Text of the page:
Fibrocystic breasts are caused by hormonal changes, and are extremely common, but there are things you can do.
Fibrocystic breasts, formerly known as fibrocystic breast disease, is a very common condition that mostly affects women aged 30 to 50. In fact, more than half of women will experience fibrocystic changes in their breasts at some point during their life.
What are fibrocystic breasts?
Breasts are composed of glandular tissue, fat, and connective tissue. Just like the uterus, the breasts undergo monthly changes in response to estrogen, progesterone, and other hormones. Glandular tissue is stimulated to grow, and activity of blood vessels and supporting tissue is increased.
With these changes, sometimes cysts, or fluid-filled sacs, form and may be palpable, feeling larger before each period and shrinking afterward. Unlike the uterus, accumulated breast tissue can’t be shed away and eliminated from the body. Some of the activated cells are degraded by enzymes and other cells; however, some scar tissue may be formed within the breasts, leading to fibrotic or thickened tissue.
What are the symptoms?
Whether the lumps felt are more cystic or fibrotic, they should be soft, movable, and not fixed to one spot. Pain and tenderness, both generalized or local, very commonly accompanies the lumpiness, often coinciding with the second half, or luteal phase, of the menstrual cycle.
Besides lumpiness and pain, women often report other symptoms, including the breasts feeling heavy, swollen, or full; pain or discomfort under the arms; itching or burning; as well as possible nipple discharge. Symptoms may be felt in one or both breasts. Symptoms not only vary dramatically from woman to woman, but can also vary from cycle to cycle.
What are the possible causes?
While the cause of fibrocystic breasts remains unknown, it is clear there is a hormonal contribution, since many women only experience symptoms in the week or two leading up to their period, and often feel relief once their period has started.
Also, women who experience irregular menstrual cycles may have more severe fibrocystic breast changes due to prolonged exposure to hormone fluctuations. Normally, the annoyances of fibrocystic breasts dissipate after menopause, another clue that the changes felt are due to hormone fluctuations.
Should you worry?
The symptoms of fibrocystic breasts, such as lumps and breast pain, can seem worrisome, and will often prompt women to seek medical attention. While cancer societies in both Canada and the US state that for most women fibrocystic breast changes do not increase the risk of developing breast cancer, it is important for all women to get to know their breasts and talk to their health care practitioner about any changes.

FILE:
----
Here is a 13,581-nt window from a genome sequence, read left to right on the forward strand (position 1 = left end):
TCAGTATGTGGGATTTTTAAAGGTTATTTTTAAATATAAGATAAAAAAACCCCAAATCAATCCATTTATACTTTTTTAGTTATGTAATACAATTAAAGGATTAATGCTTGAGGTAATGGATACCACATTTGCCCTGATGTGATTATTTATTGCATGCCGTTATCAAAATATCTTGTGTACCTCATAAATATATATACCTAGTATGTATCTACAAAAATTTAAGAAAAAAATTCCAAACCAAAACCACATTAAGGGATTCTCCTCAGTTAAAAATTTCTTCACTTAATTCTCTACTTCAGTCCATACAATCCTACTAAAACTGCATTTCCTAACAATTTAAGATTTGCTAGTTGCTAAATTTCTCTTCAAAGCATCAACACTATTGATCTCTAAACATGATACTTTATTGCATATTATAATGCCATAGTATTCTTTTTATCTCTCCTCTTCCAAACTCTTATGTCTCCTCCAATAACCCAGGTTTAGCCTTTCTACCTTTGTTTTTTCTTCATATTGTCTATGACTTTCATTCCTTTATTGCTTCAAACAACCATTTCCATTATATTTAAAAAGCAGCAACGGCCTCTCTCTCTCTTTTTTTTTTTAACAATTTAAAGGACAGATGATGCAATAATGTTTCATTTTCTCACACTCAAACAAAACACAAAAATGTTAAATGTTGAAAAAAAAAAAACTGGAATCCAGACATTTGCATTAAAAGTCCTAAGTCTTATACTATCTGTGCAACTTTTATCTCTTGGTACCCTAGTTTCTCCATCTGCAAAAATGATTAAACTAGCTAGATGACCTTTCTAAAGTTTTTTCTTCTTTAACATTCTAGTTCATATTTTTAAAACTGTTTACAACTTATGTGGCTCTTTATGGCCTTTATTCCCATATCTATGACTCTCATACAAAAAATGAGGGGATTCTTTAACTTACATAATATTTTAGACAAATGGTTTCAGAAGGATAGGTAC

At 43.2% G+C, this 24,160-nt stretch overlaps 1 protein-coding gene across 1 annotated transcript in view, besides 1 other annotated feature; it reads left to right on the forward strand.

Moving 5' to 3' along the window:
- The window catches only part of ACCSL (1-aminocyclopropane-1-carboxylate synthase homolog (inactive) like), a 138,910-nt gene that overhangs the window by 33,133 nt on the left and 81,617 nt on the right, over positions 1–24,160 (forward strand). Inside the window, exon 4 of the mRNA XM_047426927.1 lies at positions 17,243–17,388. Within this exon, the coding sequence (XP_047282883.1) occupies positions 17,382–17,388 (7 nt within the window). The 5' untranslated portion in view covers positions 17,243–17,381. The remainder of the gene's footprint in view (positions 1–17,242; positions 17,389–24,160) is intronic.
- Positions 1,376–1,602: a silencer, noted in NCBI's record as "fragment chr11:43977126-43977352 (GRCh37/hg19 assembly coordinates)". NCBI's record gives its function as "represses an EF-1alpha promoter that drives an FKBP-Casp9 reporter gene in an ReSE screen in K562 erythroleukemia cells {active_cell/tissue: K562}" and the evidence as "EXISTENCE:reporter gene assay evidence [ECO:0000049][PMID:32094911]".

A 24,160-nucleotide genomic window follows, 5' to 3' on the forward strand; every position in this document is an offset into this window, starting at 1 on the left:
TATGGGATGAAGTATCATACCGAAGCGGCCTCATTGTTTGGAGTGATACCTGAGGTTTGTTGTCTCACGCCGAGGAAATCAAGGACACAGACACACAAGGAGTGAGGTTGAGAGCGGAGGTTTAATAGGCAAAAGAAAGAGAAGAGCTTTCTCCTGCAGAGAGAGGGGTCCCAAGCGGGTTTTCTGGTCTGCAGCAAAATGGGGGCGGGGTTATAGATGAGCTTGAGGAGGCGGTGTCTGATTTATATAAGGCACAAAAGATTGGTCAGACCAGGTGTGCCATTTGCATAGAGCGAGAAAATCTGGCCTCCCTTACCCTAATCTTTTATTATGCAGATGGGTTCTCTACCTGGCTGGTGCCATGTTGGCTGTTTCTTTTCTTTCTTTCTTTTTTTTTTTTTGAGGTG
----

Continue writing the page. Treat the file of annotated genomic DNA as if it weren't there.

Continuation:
When should you seek help?
When the lumps and bumps one feels are due to fibrocystic changes, they change over time, most likely with each cycle. It is necessary to seek medical attention if there are any major changes in the breasts that persist and do not change with the menstrual cycle.
Once a woman knows the symptoms she is experiencing are due to fibrocystic breast changes—and if symptoms are mild—no medical treatment is likely needed. However, if symptoms are severe (intense pain, large cysts) some treatment may be warranted. There are many natural approaches to reducing symptoms and discomfort.
Some sources suggest wearing a properly fitted bra can help with breast pain and tenderness. And when exercising, a sports bra has been found to have benefit. As well, applying heat with a heating pad or warm water bottle to tender breasts may help to relieve pain.
While studies seem to conflict about what role diet plays in the development of fibrocystic breasts, there are some diet-related factors that may either contribute to or help relieve the symptoms of fibrocystic breasts.
Fat. Despite inconclusive research, reducing dietary fat intake, specifically saturated fat (found in higher amounts in red meats and dairy), has been suggested as a possible way to reduce the incidence of symptoms of fibrocystic breasts.
Fibre. Increasing fibre in the diet, to reach 30 g per day, has been recommended to help with the symptoms of fibrocystic breasts. Eating a whole foods diet rich in vegetables, fruits, whole grains, and legumes will help reach this goal.
Water. Drinking plenty of water helps decrease the amount of fluid our body retains by flushing out what is not needed, thus helping to reduce the amount of fluid retention in the breasts.
Caffeine. Limiting the consumption of methylxanthine and caffeine-containing foods, such as coffee, tea, chocolate, and soft drinks has been suggested as a possible therapy that reduces pain and lumpiness in the breasts.
Salt. It may also be helpful to reduce the amount of salt consumed, as sodium can lead to fluid retention and breast engorgement.
Flaxseeds. The Society of Obstetricians and Gynaecologists of Canada recommends the use of flaxseeds as a first-line treatment for cyclical breast pain, at a daily dose of 25 g (2 Tbsp). Be sure to use ground flaxseeds (as opposed to oil), as it is the lignans in the seed that are thought to have therapeutic benefit.
Vitamin E and evening primrose oil. The pain associated with fibrocystic breasts may also be lessened by vitamin E and/or evening primrose oil. Recent research has shown that supplementing with vitamin E at 1,200 IU per day, evening primrose oil at 3,000 mg per day, or a combination of vitamin E and evening primrose oil can help reduce breast pain that is experienced monthly.
Vitamin B6. Some women take vitamin B6 for fibrocystic breast pain, though evidence is not consistent on its effectiveness.
Chasteberry. Used traditionally for treating recurring breast pain, studies have shown evidence warranting further research of chaste tree berry’s effectiveness in relieving symptoms.
Always consult with your health care practitioner for the remedies that are most appropriate for you.